|Sponsoring an Anti-Fraud Seminar for Nonprofits Oct. 26
I am pleased to join Lycoming County District Attorney Eric Linhardt in hosting an anti-fraud seminar for nonprofit organizations on Thursday, Oct. 26, from 6 to 8 p.m., at the Williamsport Trade and Transit Centre, 100 W. Third St., Williamsport.
The theme of the seminar is “Preventing Theft in Your Nonprofit Organization.” and will feature Dr. Fred Croop, Professor of Business and Accounting at Misericordia University. Dr. Croop developed the Internal Controls and Federal Tax Exemption Basics for All Volunteer Organizations Resource Manual, as well as the Financial Management and Internal Controls Guide for Volunteer Emergency Services Organizations. Soon, all volunteer organizations will be required to follow the guide in order to be eligible for grant funding from the Department of Community and Economic Development.
For more information contact Misericordia University at 570-674-6372.
Concealed Carry Seminar Coming Nov. 2
Rep. Garth Everett and I will host another one of our popular Concealed Carry Seminars on Thursday, Nov. 2, at 6 p.m., at the Trout Run Fire Company, 241 State Route 14, Trout Run.
Presenters will include Lycoming County District Attorney Eric Linhardt, who will discuss Pennsylvania’s Castle Doctrine and Stand Your Ground laws; Lycoming County Sheriff Mark Lusk who will explain rules and regulations surrounding licenses to carry firearms; a police officer will discuss how to safely interact with the police when carrying a firearm; and an officer from the Pennsylvania Game Commission will discuss firearm carry laws as they relate to hunting seasons.
Seating is limited and advance registration is required. Those interested in attending should contact my district office by calling (570) 321-1270 or emailing Kristi Marshall at firstname.lastname@example.org.
House Passes Revenue Plan to Help Close Out Budget
In seeking to close out the 2017-18 state budget process, the House this week voted on part of a revenue package to finish funding the 2016-17 fiscal year and maintain operations for the current fiscal year.
House Bill 542 would raise the bulk of revenue needed to close the budget gap by securitizing the Tobacco Settlement Fund, ensuring third-party online sellers remit the sales tax and applying the sales tax to fireworks. The bill now goes to the Senate.
Additional measures still need to be passed on gaming reforms and reinvesting excessive balances from dormant state funds, and the fiscal code bill to finalize the budget package.
House Republicans have been focused on standing up for taxpayers, first by successfully passing a spending plan that spent much less than the governor proposed, and now by approving a revenue plan without any broad-based taxes to further burden individuals, families and employers.
Governor Wolf Vetoes Welfare Reform Bill
This week, dozens of House members urged Gov. Tom Wolf to sign House Bill 59, the Human Services code part of the 2017-18 state budget package.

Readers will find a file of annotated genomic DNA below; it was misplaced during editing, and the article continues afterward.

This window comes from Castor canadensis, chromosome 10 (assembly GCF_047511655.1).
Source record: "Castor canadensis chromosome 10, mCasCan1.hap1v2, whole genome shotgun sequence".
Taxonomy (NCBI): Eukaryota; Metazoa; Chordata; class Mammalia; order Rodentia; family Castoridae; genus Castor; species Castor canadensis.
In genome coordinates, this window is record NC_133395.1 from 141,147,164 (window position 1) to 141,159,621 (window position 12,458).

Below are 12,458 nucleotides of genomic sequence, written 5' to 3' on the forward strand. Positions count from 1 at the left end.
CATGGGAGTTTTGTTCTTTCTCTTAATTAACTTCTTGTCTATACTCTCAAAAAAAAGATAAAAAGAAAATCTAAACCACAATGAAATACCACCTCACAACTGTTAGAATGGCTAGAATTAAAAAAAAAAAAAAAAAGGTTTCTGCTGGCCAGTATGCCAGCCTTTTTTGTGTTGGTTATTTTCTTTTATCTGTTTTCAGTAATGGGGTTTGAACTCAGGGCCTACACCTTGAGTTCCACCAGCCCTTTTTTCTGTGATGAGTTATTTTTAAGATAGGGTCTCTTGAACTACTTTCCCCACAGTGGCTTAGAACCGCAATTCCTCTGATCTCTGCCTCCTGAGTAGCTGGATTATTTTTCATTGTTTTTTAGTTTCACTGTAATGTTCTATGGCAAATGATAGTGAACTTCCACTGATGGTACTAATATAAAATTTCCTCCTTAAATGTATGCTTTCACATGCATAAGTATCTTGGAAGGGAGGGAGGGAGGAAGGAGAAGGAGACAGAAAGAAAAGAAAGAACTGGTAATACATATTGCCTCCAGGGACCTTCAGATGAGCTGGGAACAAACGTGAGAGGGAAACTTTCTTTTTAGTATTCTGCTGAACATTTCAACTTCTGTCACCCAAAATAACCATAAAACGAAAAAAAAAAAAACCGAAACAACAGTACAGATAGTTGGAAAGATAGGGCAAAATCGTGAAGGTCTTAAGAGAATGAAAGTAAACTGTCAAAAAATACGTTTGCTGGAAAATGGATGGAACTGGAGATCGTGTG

Sadly, the governor has vetoed this legislation, marking a setback in reform efforts for Pennsylvania’s welfare and Medicaid programs.
The measure was designed to contain escalating costs for the state’s Medical Assistance (MA) program by starting a process to implement work or work-search requirements for able-bodied individuals receiving MA benefits.
Work requirements are already in place for food stamp and cash assistance programs. Those requirements would not have applied to those who have a qualifying disability, are pregnant or are elderly. The federal government would have to approve such requirements.
Improving Education at All Levels
As part of the Public School Code portion of the 2017-18 budget package, the House passed several important initiatives designed to enhance curriculum and improve the educational process.
Changes to overall kindergarten through 12th-grade education include delaying the implementation of the Keystone Exam as a graduation requirement until the 2019-20 school year; prohibiting “lunch shaming” to ensure all students have access to school lunches; adding opioid abuse and prevention education to drug and alcohol abuse curriculum and enhancing agriculture education offerings; and increasing the Educational Improvement Tax Credit (EITC) by $10 million to $135 million.
To help with public school administration, changes are also being sought to require training for new members of a school’s governing body and to allow a school to furlough teachers for economic reasons and basing those decisions on performance, rather than seniority.
The legislation now heads back to the Senate for concurrence.
Road Maintenance Info Available Online
To make your travels easier, the weekly road maintenance schedule is available at the PennDOT Regional Office website here. For statewide information, visit 511pa.com.